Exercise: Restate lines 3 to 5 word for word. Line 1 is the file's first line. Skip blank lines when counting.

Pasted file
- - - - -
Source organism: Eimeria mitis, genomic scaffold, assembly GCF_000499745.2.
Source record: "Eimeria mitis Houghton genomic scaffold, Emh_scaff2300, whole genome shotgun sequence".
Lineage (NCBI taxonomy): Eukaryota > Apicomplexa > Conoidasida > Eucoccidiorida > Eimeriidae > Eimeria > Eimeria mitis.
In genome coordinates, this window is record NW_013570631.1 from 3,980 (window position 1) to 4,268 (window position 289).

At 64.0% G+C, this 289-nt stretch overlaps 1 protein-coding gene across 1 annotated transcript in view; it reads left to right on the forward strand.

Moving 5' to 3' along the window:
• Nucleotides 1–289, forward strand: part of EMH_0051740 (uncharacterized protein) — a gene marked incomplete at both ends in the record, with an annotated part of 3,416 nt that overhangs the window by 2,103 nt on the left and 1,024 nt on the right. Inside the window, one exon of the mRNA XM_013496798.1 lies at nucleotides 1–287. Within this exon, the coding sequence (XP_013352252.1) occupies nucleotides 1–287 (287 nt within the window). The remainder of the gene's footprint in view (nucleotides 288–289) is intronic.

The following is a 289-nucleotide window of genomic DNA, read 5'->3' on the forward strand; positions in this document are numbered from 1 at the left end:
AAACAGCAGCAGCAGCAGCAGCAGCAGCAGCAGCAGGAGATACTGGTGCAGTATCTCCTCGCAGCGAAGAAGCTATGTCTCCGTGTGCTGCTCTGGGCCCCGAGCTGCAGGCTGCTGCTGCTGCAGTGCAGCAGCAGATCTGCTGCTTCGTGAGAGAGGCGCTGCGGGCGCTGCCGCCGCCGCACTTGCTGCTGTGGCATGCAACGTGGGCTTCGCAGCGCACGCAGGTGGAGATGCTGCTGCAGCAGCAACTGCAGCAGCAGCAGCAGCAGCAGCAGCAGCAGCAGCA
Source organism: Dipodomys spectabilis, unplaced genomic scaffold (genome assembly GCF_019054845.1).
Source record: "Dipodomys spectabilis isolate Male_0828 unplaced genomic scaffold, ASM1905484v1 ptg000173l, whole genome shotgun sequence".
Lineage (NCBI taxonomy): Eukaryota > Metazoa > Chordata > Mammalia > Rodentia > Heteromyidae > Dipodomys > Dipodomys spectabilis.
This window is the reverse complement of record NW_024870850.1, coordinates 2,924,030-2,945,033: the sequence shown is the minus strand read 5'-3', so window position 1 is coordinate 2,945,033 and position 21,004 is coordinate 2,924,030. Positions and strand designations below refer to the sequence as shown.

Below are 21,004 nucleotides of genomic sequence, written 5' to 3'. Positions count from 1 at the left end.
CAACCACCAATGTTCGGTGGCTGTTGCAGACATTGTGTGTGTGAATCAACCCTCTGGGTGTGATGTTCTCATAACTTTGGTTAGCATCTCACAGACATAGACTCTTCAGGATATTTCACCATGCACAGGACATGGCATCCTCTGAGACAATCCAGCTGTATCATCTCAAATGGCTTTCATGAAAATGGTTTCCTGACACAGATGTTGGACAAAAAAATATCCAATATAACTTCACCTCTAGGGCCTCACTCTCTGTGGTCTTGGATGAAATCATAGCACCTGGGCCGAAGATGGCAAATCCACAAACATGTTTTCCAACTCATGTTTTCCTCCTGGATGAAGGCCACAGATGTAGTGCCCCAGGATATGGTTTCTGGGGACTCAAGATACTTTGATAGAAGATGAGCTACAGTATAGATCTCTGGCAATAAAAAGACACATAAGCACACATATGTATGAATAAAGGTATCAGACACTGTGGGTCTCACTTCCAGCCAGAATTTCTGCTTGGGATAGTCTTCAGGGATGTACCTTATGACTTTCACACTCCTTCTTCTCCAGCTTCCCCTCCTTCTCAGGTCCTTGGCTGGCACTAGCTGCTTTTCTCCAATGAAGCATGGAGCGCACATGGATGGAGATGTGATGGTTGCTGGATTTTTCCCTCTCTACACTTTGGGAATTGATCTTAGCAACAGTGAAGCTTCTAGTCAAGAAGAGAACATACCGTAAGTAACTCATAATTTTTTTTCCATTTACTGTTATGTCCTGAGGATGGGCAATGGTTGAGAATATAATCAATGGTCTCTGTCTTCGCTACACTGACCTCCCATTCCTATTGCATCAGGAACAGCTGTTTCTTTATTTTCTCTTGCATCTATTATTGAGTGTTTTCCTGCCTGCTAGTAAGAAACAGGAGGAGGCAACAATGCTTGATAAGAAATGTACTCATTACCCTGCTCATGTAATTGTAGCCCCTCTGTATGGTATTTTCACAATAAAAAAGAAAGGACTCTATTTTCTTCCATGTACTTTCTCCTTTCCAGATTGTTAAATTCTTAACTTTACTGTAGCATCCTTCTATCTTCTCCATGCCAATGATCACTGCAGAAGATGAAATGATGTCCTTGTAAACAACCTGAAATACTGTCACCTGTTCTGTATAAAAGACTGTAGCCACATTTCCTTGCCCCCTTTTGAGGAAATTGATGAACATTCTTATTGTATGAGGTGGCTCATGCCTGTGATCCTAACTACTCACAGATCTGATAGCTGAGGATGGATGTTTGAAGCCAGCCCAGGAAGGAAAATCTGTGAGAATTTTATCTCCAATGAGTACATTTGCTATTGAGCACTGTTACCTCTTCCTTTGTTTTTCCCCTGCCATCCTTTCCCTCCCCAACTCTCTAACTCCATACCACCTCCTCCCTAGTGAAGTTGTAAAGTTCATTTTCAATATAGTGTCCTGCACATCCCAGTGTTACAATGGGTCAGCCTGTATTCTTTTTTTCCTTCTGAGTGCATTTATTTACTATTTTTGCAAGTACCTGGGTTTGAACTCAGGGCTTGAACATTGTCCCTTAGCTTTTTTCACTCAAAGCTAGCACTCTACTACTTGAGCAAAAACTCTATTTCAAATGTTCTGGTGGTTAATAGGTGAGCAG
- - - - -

Lineage (NCBI taxonomy): Eukaryota > Apicomplexa > Conoidasida > Eucoccidiorida > Eimeriidae > Eimeria > Eimeria mitis.
In genome coordinates, this window is record NW_013570631.1 from 3,980 (window position 1) to 4,268 (window position 289).

At 64.0% G+C, this 289-nt stretch overlaps 1 protein-coding gene across 1 annotated transcript in view; it reads left to right on the forward strand.